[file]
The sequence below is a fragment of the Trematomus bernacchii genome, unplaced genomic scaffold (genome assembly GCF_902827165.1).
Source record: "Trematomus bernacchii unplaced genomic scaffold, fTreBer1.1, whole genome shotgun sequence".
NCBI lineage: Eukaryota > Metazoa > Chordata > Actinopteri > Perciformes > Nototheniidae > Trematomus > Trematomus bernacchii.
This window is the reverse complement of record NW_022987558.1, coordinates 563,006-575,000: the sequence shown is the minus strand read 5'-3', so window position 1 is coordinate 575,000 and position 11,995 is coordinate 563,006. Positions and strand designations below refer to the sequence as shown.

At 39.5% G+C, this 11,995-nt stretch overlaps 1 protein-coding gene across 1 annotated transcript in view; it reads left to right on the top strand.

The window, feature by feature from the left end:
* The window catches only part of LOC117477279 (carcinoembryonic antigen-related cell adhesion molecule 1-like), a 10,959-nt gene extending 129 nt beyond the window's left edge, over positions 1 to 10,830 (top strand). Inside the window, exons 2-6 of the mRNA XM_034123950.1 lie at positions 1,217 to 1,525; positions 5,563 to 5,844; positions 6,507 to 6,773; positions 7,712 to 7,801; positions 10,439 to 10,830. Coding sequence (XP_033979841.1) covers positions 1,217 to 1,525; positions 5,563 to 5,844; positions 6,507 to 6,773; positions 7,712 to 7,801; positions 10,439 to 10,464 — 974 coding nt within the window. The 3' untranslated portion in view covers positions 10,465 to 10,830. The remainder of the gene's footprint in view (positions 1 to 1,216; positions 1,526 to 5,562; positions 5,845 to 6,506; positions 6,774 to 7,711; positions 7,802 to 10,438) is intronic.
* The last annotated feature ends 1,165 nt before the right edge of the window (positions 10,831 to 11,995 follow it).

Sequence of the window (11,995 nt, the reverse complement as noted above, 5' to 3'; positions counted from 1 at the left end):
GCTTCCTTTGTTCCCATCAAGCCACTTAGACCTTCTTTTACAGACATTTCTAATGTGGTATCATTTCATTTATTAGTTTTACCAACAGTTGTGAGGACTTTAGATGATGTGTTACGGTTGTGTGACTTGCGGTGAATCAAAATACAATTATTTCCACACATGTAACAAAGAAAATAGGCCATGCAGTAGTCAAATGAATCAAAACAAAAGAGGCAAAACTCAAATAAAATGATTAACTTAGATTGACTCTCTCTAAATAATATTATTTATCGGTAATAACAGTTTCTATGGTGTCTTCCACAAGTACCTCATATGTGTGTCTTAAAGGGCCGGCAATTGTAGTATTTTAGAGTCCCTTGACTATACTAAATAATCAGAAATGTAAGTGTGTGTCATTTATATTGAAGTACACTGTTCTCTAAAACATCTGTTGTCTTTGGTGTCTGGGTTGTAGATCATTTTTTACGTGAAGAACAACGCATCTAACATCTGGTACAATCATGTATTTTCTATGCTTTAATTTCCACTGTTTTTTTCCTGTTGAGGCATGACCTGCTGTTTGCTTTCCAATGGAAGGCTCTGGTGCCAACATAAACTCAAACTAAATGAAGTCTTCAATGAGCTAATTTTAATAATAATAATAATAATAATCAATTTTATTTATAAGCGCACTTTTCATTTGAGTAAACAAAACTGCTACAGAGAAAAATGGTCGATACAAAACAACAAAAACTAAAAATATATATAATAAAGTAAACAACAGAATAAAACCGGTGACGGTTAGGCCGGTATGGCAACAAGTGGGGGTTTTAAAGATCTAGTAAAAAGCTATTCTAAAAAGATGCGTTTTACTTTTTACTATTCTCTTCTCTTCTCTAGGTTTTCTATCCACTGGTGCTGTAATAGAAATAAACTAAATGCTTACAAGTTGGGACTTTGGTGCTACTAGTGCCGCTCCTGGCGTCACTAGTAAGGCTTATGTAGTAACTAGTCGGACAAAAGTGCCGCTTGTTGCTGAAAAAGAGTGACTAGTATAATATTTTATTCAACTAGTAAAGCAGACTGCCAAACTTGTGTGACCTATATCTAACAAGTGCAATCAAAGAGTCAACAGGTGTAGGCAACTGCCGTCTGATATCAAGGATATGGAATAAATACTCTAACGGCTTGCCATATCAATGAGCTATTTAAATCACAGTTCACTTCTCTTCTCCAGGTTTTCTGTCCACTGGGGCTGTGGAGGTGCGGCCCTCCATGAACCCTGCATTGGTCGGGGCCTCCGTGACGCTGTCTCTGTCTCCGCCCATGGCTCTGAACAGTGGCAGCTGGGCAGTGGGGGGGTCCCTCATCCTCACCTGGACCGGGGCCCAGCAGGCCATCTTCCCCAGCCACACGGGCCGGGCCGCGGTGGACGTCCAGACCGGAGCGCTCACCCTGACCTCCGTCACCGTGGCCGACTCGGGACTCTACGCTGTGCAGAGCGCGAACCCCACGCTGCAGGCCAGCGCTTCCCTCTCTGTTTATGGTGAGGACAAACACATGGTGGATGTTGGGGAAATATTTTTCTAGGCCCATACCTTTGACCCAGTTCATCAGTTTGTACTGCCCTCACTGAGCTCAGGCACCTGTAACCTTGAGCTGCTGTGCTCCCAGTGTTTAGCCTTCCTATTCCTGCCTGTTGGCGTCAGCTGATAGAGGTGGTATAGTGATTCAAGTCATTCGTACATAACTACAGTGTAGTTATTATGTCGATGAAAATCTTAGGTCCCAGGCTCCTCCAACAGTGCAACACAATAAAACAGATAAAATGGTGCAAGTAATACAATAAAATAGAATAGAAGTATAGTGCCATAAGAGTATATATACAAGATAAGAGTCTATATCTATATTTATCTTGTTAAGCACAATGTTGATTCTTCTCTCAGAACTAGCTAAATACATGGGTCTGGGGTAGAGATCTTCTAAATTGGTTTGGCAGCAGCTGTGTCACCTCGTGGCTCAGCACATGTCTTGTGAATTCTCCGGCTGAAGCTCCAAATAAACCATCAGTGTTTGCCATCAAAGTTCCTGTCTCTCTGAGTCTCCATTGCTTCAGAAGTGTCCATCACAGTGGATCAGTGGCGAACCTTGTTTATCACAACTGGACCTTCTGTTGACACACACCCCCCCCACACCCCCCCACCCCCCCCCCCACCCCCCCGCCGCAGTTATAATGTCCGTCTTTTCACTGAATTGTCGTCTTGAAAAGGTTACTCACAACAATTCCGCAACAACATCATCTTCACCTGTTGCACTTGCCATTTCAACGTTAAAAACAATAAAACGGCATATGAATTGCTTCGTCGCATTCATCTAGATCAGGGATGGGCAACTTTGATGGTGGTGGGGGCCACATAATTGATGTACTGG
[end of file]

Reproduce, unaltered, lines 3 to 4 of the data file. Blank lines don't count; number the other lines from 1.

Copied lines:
NCBI lineage: Eukaryota > Metazoa > Chordata > Actinopteri > Perciformes > Nototheniidae > Trematomus > Trematomus bernacchii.
This window is the reverse complement of record NW_022987558.1, coordinates 563,006-575,000: the sequence shown is the minus strand read 5'-3', so window position 1 is coordinate 575,000 and position 11,995 is coordinate 563,006. Positions and strand designations below refer to the sequence as shown.